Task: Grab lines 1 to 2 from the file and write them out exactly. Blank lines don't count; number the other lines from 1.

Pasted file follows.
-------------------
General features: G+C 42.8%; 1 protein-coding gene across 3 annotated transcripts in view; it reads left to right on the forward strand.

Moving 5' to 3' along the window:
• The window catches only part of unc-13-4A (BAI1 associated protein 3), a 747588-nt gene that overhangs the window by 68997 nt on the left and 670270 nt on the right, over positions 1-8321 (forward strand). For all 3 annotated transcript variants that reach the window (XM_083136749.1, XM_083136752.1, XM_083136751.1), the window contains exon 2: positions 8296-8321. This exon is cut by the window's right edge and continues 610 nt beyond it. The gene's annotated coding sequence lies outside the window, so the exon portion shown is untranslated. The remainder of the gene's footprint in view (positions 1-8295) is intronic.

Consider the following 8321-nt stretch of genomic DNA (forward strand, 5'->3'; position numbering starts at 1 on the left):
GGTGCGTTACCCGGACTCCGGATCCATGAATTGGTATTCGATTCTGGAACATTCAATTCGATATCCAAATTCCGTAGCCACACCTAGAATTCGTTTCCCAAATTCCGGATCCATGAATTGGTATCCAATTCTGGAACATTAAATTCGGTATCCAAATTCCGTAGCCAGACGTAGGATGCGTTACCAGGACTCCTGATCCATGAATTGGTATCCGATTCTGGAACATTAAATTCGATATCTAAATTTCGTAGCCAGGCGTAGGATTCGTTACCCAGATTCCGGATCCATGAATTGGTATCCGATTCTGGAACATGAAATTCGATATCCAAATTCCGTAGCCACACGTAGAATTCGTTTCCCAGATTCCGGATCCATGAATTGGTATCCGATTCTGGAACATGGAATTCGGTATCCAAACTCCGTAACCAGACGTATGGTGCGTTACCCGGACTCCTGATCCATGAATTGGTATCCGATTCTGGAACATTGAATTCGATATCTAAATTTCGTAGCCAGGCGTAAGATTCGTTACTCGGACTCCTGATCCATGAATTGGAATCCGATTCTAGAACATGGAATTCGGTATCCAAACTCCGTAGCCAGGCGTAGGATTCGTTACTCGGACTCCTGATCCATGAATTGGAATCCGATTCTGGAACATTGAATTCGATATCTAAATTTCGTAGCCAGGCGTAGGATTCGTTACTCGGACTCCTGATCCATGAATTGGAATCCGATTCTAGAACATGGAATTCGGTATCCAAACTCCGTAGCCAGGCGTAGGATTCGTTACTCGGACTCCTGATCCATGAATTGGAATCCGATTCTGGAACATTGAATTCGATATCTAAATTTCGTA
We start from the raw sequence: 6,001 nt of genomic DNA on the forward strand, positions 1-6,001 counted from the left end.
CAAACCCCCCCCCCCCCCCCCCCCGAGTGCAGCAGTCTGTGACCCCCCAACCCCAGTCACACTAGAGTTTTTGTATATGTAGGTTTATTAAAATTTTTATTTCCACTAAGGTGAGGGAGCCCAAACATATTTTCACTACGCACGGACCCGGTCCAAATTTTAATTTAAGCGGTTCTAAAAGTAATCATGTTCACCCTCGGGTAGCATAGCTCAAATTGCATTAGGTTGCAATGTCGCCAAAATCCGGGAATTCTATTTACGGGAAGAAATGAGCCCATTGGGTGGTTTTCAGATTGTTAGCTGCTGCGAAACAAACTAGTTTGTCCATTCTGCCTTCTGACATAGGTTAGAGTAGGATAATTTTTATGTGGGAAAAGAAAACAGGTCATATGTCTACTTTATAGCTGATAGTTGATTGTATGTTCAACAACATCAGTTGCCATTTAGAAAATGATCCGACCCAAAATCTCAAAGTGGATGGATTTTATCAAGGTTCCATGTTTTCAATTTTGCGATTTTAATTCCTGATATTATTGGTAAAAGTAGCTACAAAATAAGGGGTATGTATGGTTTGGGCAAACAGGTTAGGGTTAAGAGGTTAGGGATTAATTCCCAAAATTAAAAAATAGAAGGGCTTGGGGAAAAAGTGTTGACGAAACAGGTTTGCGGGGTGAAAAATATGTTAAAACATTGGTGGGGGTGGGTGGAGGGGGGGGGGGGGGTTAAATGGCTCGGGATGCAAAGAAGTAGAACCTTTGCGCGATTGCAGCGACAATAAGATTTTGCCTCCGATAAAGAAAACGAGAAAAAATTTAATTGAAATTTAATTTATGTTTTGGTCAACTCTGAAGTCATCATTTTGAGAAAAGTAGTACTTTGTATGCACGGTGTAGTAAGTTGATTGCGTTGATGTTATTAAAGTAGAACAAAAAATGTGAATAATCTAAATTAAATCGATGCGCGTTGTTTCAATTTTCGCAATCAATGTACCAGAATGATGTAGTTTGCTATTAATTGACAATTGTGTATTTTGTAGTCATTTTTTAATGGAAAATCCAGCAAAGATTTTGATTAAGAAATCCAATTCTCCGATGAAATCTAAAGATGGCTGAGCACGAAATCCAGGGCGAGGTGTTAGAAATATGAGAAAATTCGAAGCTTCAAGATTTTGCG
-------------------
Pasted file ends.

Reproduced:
General features: G+C 42.8%; 1 protein-coding gene across 3 annotated transcripts in view; it reads left to right on the forward strand.

Moving 5' to 3' along the window: